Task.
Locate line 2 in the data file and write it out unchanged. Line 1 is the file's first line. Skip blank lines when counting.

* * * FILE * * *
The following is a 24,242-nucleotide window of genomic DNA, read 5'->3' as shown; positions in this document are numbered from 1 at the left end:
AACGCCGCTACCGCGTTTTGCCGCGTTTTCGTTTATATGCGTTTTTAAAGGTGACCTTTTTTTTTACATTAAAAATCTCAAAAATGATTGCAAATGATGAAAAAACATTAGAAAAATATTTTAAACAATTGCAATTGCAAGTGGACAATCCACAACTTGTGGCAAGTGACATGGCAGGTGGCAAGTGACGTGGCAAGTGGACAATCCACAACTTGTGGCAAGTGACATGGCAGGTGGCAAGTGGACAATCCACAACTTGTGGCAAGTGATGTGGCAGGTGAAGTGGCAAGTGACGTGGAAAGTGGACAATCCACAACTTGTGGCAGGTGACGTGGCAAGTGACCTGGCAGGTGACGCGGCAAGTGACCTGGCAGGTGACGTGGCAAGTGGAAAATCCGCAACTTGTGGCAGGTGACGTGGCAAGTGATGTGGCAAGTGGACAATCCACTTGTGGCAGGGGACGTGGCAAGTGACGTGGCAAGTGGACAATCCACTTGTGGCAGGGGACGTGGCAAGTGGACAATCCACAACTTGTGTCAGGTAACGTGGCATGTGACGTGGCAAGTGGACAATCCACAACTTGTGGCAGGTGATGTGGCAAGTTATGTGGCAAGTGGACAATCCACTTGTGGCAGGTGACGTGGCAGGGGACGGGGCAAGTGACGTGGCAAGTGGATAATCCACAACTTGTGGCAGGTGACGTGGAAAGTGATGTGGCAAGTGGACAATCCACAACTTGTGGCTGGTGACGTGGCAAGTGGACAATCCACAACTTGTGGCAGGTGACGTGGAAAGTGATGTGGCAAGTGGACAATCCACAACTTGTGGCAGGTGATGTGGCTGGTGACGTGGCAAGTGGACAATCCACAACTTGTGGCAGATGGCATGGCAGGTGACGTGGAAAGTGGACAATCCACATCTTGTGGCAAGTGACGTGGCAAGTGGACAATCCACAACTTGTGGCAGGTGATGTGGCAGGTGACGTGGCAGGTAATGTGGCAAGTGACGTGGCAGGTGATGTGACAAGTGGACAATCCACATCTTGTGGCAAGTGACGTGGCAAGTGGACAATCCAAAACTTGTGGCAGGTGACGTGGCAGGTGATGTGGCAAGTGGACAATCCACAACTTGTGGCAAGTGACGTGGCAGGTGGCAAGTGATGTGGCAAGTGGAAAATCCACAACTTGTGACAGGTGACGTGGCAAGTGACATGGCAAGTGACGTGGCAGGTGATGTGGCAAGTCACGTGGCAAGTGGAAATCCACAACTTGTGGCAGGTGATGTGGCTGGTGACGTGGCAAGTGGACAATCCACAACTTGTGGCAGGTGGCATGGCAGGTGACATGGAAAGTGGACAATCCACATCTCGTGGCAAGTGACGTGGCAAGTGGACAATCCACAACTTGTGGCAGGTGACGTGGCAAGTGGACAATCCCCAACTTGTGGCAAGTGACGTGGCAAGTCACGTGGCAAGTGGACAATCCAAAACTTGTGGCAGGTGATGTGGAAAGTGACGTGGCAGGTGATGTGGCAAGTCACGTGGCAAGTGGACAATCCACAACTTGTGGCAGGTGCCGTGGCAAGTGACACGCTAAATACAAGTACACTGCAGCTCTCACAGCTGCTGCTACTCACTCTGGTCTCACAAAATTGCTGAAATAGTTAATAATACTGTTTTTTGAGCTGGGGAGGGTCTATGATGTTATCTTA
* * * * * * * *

AACGCCGCTACCGCGTTTTGCCGCGTTTTCGTTTATATGCGTTTTTAAAGGTGACCTTTTTTTTTACATTAAAAATCTCAAAAATGATTGCAAATGATGAAAAAACATTAGAAAAATATTTTAAACAATTGCAATTGCAAGTGGACAATCCACAACTTGTGGCAAGTGACATGGCAGGTGGCAAGTGACGTGGCAAGTGGACAATCCACAACTTGTGGCAAGTGACATGGCAGGTGGCAAGTGGACAATCCACAACTTGTGGCAAGTGATGTGGCAGGTGAAGTGGCAAGTGACGTGGAAAGTGGACAATCCACAACTTGTGGCAGGTGACGTGGCAAGTGACCTGGCAGGTGACGCGGCAAGTGACCTGGCAGGTGACGTGGCAAGTGGAAAATCCGCAACTTGTGGCAGGTGACGTGGCAAGTGATGTGGCAAGTGGACAATCCACTTGTGGCAGGGGACGTGGCAAGTGACGTGGCAAGTGGACAATCCACTTGTGGCAGGGGACGTGGCAAGTGGACAATCCACAACTTGTGTCAGGTAACGTGGCATGTGACGTGGCAAGTGGACAATCCACAACTTGTGGCAGGTGATGTGGCAAGTTATGTGGCAAGTGGACAATCCACTTGTGGCAGGTGACGTGGCAGGGGACGGGGCAAGTGACGTGGCAAGTGGATAATCCACAACTTGTGGCAGGTGACGTGGAAAGTGATGTGGCAAGTGGACAATCCACAACTTGTGGCTGGTGACGTGGCAAGTGGACAATCCACAACTTGTGGCAGGTGACGTGGAAAGTGATGTGGCAAGTGGACAATCCACAACTTGTGGCAGGTGATGTGGCTGGTGACGTGGCAAGTGGACAATCCACAACTTGTGGCAGATGGCATGGCAGGTGACGTGGAAAGTGGACAATCCACATCTTGTGGCAAGTGACGTGGCAAGTGGACAATCCACAACTTGTGGCAGGTGATGTGGCAGGTGACGTGGCAGGTAATGTGGCAAGTGACGTGGCAGGTGATGTGACAAGTGGACAATCCACATCTTGTGGCAAGTGACGTGGCAAGTGGACAATCCAAAACTTGTGGCAGGTGACGTGGCAGGTGATGTGGCAAGTGGACAATCCACAACTTGTGGCAAGTGACGTGGCAGGTGGCAAGTGATGTGGCAAGTGGAAAATCCACAACTTGTGACAGGTGACGTGGCAAGTGACATGGCAAGTGACGTGGCAGGTGATGTGGCAAGTCACGTGGCAAGTGGAAATCCACAACTTGTGGCAGGTGATGTGGCTGGTGACGTGGCAAGTGGACAATCCACAACTTGTGGCAGGTGGCATGGCAGGTGACATGGAAAGTGGACAATCCACATCTCGTGGCAAGTGACGTGGCAAGTGGACAATCCACAACTTGTGGCAGGTGACGTGGCAAGTGGACAATCCCCAACTTGTGGCAAGTGACGTGGCAAGTCACGTGGCAAGTGGACAATCCAAAACTTGTGGCAGGTGATGTGGAAAGTGACGTGGCAGGTGATGTGGCAAGTCACGTGGCAAGTGGACAATCCACAACTTGTGGCAGGTGCCGTGGCAAGTGACACGCTAAATACAAGTACACTGCAGCTCTCACAGCTGCTGCTACTCACTCTGGTCTCACAAAATTGCTGAAATAGTTAATAATACTGTTTTTTGAGCTGGGGAGGGTCTATGATGTTATCTTA